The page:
Teacher resources and professional development across the curriculum

Teacher professional development and classroom resources across the curriculum            Solutions for Session 8, Part C

See solutions for Problems: C1 | C2 | C3 | C4 | C5 | C6 | C7 | C8 | C9 | C10 | C11    Problem C1 Two branches of the tree end with one head out of two tosses (HT and TH), and only one branch ends with zero heads (TT). Therefore, it is more likely to get one head than no heads.   Problem C2 Here is the tree diagram for three tosses of a fair coin:    Problem C3

Here is the completed probability table:   Frequency Probability  0 1 1/8 1 3 3/8 2 3 3/8 3 1 1/8    Problem C4

Here is the completed probability table:   Frequency Probability  0 1 1/16 1 4 4/16 2 6 6/16 3 4 4/16 4 1 1/16    Problem C5 No, it would not be feasible to plot the necessary branches. There would be a total of 210 = 1,024 branches to this tree diagram, and it would be far too cumbersome to count all the outcomes.   Problem C6 The fifth row is 1, 5, 10, 10, 5, 1, and the sixth row is 1, 6, 15, 20, 15, 6, 1, as shown below:    Problem C7

Here are the completed probability tables:

Five Tosses   Frequency Probability  0 1 1/32 1 5 5/32 2 10 10/32 3 10 10/32 4 5 5/32 5 1 1/32 Six Tosses   Frequency Probability  0 1 1/64 1 6 6/64 2 15 15/64 3 20 20/64 4 15 15/64 5 6 6/64 6 1 1/64    Problem C8 If you say that P = the number of possible outcomes, and n is the number of tosses, then P = 2n.   Problem C9 The seventh row is 1, 7, 21, 35, 35, 21, 7, 1. The eighth row is 1, 8, 28, 56, 70, 56, 28, 8, 1. The ninth row is 1, 9, 36, 84, 126, 126, 84, 36, 9, 1. The 10th row is 1, 10, 45, 120, 210, 252, 210, 120, 45, 10, 1. The frequency of five heads in 10 coin tosses is the sixth number in this row, which is 252 (note that it is the center number in the row). Since there are 210 = 1,024 possible outcomes in this row, the probability of getting five heads out of 10 tosses is 252/1,024, or about 24.6%.   Problem C10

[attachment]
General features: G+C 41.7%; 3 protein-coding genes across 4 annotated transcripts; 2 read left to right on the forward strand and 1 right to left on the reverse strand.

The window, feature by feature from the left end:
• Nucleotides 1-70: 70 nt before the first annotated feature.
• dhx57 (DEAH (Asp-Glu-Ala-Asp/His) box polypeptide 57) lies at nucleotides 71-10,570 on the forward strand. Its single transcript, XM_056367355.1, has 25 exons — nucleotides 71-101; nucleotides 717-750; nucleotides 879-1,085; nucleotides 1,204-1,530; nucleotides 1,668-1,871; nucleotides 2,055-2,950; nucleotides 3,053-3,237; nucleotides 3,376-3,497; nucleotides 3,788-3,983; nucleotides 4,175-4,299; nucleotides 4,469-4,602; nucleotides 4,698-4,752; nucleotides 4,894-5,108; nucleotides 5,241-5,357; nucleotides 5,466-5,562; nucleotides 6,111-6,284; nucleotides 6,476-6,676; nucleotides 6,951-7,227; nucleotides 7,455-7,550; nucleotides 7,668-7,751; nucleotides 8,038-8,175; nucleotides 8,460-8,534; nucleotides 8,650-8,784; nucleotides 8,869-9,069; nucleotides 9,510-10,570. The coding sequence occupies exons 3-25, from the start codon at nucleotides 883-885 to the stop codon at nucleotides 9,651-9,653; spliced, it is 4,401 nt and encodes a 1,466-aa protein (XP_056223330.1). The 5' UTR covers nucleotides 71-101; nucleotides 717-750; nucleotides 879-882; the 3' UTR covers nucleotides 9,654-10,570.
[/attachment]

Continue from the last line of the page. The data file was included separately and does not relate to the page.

a. The most probable score is two correct. It has a probability of 6/16. b. The least probable scores are zero correct and four correct. Each has a probability of 1/16. c. The probability of getting at least two answers correct is 6/16 + 4/16 + 1/16 = 11/16. d. The probability of getting at least three answers correct is 4/16 + 1/16 = 5/16.   Problem C11 The simplest way to approach this problem is to find the probability of getting less than two correct, then subtracting this from one. The probability of getting less than two correct is 1/1,024 + 10/1,024 = 11/1024, so the alternate probability is 1 - 11/1,024 = (1,024/1,024) - 11/1,024 = 1,013/1,024, or approximately 98.9%.